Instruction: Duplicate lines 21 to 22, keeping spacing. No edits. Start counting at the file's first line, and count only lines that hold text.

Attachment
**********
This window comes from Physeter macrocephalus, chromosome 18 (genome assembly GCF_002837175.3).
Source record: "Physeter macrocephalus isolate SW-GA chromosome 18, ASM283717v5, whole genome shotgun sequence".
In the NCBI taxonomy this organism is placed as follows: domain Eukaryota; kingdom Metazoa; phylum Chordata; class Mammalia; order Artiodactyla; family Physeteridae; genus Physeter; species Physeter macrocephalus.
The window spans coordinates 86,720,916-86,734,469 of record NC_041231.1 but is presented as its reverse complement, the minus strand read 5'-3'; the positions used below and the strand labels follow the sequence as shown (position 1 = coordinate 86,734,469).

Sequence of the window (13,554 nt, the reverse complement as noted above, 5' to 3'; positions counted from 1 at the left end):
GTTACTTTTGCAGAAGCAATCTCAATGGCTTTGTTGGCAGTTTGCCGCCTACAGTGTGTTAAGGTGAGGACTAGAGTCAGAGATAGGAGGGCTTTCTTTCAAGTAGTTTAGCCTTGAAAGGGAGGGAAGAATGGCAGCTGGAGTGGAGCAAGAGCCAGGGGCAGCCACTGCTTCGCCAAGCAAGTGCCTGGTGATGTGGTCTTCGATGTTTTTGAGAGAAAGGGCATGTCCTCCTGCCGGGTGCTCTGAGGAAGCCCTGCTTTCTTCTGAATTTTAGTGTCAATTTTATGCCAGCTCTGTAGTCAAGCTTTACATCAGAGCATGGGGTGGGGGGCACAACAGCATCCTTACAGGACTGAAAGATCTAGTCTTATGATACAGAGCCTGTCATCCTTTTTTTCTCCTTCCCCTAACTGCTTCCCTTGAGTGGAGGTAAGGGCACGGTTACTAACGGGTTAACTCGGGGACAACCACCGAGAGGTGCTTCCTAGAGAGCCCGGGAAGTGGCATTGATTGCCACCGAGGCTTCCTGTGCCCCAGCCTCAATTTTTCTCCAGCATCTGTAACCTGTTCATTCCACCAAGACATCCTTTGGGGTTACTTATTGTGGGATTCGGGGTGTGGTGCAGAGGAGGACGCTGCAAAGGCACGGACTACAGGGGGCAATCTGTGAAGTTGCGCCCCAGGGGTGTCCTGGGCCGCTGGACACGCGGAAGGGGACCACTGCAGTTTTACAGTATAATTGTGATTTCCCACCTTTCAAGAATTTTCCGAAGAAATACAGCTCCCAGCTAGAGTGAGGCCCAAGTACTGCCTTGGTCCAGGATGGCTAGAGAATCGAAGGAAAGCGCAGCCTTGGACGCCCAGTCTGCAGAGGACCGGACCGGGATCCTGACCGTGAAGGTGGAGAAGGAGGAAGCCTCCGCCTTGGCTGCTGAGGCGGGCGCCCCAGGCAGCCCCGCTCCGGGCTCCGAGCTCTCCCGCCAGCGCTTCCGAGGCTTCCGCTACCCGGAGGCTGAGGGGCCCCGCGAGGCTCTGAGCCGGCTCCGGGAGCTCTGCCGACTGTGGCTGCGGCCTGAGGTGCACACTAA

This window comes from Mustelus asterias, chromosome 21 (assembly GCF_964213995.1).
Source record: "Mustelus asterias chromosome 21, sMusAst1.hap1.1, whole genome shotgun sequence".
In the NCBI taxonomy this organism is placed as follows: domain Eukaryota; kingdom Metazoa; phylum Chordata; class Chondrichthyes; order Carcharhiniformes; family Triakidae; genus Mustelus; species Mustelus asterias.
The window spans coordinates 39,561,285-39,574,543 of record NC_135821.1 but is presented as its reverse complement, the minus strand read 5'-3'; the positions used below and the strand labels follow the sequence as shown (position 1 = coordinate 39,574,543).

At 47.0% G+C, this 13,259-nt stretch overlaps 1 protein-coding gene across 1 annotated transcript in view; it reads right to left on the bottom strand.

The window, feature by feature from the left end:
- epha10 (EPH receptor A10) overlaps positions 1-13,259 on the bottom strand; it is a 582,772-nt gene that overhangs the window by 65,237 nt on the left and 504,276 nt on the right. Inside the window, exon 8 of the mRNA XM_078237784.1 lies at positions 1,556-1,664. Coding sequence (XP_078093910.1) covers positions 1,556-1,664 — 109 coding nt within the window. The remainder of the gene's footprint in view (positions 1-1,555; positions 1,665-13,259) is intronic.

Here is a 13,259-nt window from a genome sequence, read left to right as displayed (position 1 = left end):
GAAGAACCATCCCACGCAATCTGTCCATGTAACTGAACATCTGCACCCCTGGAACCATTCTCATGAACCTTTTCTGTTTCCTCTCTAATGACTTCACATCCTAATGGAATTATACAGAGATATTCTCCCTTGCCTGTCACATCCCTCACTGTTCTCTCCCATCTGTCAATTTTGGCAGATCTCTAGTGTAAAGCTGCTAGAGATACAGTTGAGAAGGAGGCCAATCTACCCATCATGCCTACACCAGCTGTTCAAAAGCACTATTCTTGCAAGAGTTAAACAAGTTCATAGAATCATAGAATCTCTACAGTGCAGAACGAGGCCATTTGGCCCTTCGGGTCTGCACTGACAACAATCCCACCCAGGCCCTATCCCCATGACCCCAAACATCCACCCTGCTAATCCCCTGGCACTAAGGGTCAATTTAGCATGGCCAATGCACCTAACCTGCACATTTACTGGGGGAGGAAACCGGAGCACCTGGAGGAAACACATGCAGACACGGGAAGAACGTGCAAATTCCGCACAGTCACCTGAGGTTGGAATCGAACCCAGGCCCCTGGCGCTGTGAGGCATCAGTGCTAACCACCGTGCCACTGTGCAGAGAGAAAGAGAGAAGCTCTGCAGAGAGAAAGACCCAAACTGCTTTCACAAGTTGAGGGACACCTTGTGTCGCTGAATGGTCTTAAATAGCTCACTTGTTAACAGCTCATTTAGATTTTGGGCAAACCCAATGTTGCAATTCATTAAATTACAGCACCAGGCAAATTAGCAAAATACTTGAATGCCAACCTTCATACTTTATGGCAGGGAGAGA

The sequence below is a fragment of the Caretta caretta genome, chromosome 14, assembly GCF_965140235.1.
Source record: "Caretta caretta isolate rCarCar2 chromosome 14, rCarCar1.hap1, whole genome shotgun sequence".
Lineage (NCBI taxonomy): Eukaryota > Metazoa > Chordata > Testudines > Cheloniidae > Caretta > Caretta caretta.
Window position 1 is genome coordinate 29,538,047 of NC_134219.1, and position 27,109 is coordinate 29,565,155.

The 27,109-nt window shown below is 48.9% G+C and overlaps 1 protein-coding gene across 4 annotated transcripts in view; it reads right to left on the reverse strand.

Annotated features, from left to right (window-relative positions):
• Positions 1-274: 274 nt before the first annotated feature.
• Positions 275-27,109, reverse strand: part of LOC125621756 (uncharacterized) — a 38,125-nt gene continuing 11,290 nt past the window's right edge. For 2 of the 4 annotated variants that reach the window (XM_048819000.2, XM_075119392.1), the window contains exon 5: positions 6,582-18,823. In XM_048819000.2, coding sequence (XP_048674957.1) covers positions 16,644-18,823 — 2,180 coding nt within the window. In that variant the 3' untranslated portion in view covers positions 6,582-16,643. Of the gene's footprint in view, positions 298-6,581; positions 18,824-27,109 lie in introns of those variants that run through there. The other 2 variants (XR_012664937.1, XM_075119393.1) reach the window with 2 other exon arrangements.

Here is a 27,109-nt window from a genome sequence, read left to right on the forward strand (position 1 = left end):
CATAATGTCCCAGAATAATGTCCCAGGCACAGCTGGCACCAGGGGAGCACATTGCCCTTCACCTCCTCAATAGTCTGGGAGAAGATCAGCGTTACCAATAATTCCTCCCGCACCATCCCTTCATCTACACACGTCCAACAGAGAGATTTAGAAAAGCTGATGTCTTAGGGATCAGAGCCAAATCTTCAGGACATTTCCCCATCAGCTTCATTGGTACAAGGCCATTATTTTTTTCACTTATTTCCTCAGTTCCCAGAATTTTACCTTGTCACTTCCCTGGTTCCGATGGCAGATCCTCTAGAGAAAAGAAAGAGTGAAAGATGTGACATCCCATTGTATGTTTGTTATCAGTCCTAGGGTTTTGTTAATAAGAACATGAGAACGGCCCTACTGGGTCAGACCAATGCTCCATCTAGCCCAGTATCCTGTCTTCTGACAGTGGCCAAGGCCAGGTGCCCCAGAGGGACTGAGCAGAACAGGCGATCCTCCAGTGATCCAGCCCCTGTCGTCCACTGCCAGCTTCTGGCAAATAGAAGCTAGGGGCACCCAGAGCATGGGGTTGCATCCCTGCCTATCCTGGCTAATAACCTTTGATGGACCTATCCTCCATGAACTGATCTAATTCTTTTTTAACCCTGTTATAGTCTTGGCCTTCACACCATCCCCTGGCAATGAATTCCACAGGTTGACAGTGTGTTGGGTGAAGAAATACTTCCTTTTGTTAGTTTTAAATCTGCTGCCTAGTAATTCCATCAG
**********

Annotated features, from left to right (window-relative positions):
• Positions 1-274: 274 nt before the first annotated feature.